How to use a Binding Financial Agreement to Protect Business Assets

Business owners face the ever-present challenge of safeguarding their hard-earned assets. Whether you're an entrepreneur launching a startup or an experienced business owner, protecting your assets is paramount. One effective tool for achieving this goal with respect to relationship breakdowns is the binding financial agreement (sometimes referred to as a ‘prenuptial agreement’).

Understanding asset Protection and structuring

Asset protection involves implementing strategies to shield your assets from potential risks, such as debts, legal proceedings, or property settlements for family law purposes. Proper structuring of your business and personal affairs can significantly mitigate these risks.

In Australia, the Family Law Act 1975 (Cth) allows couples enter into a binding financial agreement (BFA). A BFA is a legally binding contract between parties that outlines the division of assets and liabilities in the event of a relationship breakdown. While BFAs are commonly associated with marriage, they can also be utilised by de facto couples.

A BFA allows individuals to protect their assets before, during or after a relationship, including marriage or de facto relationships. This is what sets a BFA apart from a ‘prenuptial agreement’ – a BFA can be entered into at any stage of a relationship.

The power of binding financial agreements

Through a BFA, couples can proactively establish how their assets will be distributed in the event of their separation, thereby implementing an agreement that will help that couple avoid lengthy and costly legal proceedings in the future. In the absence of such an agreement, the couple will need to negotiate consent orders or litigate their matter in Court.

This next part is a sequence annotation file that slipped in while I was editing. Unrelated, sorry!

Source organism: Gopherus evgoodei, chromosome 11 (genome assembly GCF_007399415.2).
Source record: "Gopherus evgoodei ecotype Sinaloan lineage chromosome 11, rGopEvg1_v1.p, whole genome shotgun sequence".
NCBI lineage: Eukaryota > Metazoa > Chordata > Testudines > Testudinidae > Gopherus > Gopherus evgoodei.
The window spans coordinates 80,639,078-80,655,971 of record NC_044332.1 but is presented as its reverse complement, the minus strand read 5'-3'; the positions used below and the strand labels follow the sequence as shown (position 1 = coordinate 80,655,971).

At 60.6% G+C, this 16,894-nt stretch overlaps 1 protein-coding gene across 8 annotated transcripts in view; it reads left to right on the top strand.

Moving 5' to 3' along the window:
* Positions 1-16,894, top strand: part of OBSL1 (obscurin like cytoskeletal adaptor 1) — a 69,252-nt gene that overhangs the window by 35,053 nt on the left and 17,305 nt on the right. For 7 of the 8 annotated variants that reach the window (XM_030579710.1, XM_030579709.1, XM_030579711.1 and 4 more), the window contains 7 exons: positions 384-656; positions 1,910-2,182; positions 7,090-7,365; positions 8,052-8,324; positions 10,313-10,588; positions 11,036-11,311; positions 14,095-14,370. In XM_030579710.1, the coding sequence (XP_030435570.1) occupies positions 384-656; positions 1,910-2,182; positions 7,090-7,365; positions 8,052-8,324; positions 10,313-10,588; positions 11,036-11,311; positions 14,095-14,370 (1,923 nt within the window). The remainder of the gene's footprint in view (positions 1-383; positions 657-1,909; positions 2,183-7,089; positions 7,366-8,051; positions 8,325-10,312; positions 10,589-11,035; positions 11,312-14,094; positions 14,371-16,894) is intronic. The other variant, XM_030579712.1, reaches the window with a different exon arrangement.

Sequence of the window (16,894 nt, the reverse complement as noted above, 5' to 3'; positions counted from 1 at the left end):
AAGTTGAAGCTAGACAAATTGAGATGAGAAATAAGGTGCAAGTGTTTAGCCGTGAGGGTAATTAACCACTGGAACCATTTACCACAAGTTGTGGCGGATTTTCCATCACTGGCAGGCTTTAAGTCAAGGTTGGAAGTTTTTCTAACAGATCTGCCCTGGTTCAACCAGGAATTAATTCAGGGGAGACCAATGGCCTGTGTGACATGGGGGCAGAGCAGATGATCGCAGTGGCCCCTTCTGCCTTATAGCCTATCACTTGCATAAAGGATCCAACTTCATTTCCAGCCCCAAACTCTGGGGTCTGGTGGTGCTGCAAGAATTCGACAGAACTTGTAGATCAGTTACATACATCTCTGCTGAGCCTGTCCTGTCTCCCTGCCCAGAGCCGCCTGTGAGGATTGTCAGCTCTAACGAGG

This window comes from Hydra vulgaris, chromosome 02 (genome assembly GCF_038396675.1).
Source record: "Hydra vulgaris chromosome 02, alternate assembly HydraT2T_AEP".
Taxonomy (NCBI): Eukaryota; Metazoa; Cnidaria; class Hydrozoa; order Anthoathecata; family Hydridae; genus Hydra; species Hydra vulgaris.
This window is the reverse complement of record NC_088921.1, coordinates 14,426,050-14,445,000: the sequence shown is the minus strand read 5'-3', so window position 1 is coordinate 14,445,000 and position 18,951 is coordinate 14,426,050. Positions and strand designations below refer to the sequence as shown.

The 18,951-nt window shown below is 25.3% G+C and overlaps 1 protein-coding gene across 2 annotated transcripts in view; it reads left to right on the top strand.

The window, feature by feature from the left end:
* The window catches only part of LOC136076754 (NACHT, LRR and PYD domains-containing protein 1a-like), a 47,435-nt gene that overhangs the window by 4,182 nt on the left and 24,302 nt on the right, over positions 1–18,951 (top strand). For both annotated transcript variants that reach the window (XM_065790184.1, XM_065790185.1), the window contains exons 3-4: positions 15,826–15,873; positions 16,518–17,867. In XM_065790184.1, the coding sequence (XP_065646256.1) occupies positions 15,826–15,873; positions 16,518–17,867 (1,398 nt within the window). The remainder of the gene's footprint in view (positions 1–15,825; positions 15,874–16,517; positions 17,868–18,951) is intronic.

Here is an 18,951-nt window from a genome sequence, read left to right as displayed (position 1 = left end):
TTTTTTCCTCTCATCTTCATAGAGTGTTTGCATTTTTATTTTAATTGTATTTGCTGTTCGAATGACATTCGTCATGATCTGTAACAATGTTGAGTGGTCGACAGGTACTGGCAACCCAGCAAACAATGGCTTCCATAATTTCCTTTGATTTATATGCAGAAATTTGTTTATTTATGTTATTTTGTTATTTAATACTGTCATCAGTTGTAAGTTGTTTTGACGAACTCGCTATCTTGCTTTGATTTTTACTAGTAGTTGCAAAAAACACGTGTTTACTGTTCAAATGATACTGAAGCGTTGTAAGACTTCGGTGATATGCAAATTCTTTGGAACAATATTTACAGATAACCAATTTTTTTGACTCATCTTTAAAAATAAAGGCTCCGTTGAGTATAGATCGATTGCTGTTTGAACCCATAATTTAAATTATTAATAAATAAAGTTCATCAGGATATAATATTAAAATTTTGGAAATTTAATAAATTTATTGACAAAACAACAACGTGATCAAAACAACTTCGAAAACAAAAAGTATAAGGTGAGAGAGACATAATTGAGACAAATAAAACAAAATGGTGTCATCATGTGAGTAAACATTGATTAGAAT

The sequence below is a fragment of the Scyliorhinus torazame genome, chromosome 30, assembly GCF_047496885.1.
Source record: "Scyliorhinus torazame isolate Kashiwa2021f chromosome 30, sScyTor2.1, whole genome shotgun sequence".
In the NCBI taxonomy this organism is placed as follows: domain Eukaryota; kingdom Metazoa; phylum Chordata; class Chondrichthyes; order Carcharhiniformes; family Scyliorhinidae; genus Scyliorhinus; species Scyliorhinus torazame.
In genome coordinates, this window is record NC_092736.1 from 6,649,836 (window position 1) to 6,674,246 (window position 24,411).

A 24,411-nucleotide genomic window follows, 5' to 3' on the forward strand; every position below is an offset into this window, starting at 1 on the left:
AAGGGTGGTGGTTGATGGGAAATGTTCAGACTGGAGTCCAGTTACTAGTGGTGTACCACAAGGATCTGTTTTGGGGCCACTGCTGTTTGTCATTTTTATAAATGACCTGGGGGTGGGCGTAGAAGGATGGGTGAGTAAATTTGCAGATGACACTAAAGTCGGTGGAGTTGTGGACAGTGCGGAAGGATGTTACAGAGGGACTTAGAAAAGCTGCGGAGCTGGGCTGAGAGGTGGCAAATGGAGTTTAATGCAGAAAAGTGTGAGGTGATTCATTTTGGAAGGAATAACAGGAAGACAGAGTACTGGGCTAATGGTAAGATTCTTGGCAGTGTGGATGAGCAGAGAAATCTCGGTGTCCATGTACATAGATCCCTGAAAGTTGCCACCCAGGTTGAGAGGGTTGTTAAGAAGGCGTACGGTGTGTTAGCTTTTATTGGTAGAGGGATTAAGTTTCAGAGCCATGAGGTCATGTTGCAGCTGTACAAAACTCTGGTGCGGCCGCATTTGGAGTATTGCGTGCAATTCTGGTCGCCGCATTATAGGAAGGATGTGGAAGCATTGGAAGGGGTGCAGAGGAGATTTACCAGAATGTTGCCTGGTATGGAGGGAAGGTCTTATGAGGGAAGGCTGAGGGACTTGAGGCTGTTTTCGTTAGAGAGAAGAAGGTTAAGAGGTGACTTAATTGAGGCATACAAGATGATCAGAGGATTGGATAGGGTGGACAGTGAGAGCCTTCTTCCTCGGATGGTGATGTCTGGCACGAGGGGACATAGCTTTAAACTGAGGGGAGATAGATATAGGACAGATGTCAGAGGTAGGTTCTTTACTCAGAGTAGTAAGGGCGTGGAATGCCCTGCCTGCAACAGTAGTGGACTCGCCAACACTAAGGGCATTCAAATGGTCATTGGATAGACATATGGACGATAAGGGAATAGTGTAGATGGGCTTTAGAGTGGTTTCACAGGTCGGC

Assets that can be dealt with through a BFA are any current assets owned individually or jointly by the couple, which include personal assets as well as business assets. They can also include any future assets that the couple may receive, such as an inheritance or a large payment due to the sale of a business or business asset. Individual or joint debt can be dealt with in a BFA too.

It is not possible to deal with parenting matters or maintenance payments for children through a BFA, so the parties will need to obtain separate advice about parenting matters.

Protecting business assets

A BFA can be a critical tool for business owners looking to protect their business assets.

A well-written BFA can safeguard both personal and business assets and debt by:

  • Clearly outlining whether any assets are separate or excluded property. This distinction can be crucial in the event of a separation, by ensuring that the business remains intact and unaffected by a breakdown of the relationship;
  • Clearly stating how assets included in the BFA will be distributed between the parties. For example, if only one party will retain an interest in a business, the BFA will include provisions to ensure the transfer of all assets relating to that business to that party; and